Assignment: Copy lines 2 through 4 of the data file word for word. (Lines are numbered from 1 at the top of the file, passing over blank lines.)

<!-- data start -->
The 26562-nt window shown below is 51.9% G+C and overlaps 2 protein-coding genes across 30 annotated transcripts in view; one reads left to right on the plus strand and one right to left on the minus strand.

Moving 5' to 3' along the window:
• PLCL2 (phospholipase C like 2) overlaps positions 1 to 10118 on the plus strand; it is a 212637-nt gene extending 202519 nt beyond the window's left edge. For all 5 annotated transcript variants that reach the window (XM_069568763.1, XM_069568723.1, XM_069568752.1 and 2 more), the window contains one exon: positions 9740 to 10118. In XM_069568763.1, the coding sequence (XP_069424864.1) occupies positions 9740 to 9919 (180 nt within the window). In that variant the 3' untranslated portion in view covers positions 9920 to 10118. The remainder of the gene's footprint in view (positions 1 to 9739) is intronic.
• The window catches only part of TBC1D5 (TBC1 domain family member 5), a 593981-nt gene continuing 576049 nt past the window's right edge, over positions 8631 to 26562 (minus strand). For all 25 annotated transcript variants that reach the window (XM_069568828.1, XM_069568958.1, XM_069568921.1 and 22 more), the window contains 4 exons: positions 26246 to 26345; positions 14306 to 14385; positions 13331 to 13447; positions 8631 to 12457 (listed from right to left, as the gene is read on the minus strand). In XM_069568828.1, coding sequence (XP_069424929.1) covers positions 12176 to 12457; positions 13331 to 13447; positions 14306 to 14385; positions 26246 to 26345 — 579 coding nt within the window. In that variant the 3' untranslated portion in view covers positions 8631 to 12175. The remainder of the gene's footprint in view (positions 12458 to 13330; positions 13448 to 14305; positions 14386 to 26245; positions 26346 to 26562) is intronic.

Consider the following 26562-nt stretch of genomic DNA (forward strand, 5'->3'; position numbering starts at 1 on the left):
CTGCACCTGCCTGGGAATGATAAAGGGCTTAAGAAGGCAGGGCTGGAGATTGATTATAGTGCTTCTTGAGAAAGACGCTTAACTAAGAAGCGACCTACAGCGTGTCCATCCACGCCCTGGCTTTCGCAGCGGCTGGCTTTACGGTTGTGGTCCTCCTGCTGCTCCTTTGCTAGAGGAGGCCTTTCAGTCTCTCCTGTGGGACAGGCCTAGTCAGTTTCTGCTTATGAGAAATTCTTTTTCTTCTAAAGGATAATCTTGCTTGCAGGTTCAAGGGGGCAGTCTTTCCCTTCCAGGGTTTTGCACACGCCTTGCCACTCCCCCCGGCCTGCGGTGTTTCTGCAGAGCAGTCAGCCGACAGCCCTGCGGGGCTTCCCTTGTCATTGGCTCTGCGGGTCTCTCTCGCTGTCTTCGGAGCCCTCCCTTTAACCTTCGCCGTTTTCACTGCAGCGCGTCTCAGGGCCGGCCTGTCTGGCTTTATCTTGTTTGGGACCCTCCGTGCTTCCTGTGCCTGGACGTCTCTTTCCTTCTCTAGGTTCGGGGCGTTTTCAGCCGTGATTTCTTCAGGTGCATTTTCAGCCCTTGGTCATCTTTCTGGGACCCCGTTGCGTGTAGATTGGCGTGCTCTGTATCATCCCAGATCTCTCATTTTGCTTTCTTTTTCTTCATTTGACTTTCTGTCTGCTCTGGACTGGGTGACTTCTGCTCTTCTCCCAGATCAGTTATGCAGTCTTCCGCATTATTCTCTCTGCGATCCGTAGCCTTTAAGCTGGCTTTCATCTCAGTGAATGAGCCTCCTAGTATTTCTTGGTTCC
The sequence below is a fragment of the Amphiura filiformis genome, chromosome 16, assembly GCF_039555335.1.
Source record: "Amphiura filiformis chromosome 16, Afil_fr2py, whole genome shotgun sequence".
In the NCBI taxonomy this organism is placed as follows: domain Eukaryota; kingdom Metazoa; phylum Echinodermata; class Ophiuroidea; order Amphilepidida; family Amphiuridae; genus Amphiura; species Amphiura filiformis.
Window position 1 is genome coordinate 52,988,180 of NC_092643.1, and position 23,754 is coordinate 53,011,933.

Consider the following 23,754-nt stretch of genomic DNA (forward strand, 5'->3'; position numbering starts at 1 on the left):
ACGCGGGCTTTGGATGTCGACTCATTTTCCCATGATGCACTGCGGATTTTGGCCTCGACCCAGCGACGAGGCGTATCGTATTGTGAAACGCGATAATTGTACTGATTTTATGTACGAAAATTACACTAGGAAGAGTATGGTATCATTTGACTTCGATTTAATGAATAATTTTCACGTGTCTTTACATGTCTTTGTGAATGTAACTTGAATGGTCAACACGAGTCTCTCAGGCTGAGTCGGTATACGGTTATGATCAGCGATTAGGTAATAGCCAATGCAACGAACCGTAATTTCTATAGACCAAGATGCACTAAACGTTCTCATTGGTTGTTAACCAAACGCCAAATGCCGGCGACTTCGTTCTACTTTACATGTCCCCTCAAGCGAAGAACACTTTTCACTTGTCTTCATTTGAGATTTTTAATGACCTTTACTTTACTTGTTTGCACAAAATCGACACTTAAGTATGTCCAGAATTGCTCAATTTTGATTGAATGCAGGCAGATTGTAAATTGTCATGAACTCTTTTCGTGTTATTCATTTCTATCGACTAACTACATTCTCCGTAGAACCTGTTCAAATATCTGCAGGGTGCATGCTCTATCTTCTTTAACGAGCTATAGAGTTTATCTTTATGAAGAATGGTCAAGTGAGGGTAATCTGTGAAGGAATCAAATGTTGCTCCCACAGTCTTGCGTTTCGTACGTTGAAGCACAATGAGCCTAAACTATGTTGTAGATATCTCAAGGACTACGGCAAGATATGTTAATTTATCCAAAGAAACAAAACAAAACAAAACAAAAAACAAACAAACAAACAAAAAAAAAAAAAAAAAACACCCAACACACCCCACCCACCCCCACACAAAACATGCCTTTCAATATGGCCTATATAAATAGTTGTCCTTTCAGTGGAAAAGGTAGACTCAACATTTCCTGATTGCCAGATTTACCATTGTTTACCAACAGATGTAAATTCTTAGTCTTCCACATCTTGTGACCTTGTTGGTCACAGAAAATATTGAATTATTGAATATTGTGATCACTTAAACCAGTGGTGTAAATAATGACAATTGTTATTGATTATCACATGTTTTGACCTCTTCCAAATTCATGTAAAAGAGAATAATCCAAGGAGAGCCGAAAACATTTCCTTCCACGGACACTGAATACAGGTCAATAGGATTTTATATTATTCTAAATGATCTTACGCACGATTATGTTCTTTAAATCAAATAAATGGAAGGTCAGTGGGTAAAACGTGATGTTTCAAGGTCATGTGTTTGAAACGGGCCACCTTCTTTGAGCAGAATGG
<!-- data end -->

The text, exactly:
Moving 5' to 3' along the window:
• PLCL2 (phospholipase C like 2) overlaps positions 1 to 10118 on the plus strand; it is a 212637-nt gene extending 202519 nt beyond the window's left edge. For all 5 annotated transcript variants that reach the window (XM_069568763.1, XM_069568723.1, XM_069568752.1 and 2 more), the window contains one exon: positions 9740 to 10118. In XM_069568763.1, the coding sequence (XP_069424864.1) occupies positions 9740 to 9919 (180 nt within the window). In that variant the 3' untranslated portion in view covers positions 9920 to 10118. The remainder of the gene's footprint in view (positions 1 to 9739) is intronic.
• The window catches only part of TBC1D5 (TBC1 domain family member 5), a 593981-nt gene continuing 576049 nt past the window's right edge, over positions 8631 to 26562 (minus strand). For all 25 annotated transcript variants that reach the window (XM_069568828.1, XM_069568958.1, XM_069568921.1 and 22 more), the window contains 4 exons: positions 26246 to 26345; positions 14306 to 14385; positions 13331 to 13447; positions 8631 to 12457 (listed from right to left, as the gene is read on the minus strand). In XM_069568828.1, coding sequence (XP_069424929.1) covers positions 12176 to 12457; positions 13331 to 13447; positions 14306 to 14385; positions 26246 to 26345 — 579 coding nt within the window. In that variant the 3' untranslated portion in view covers positions 8631 to 12175. The remainder of the gene's footprint in view (positions 12458 to 13330; positions 13448 to 14305; positions 14386 to 26245; positions 26346 to 26562) is intronic.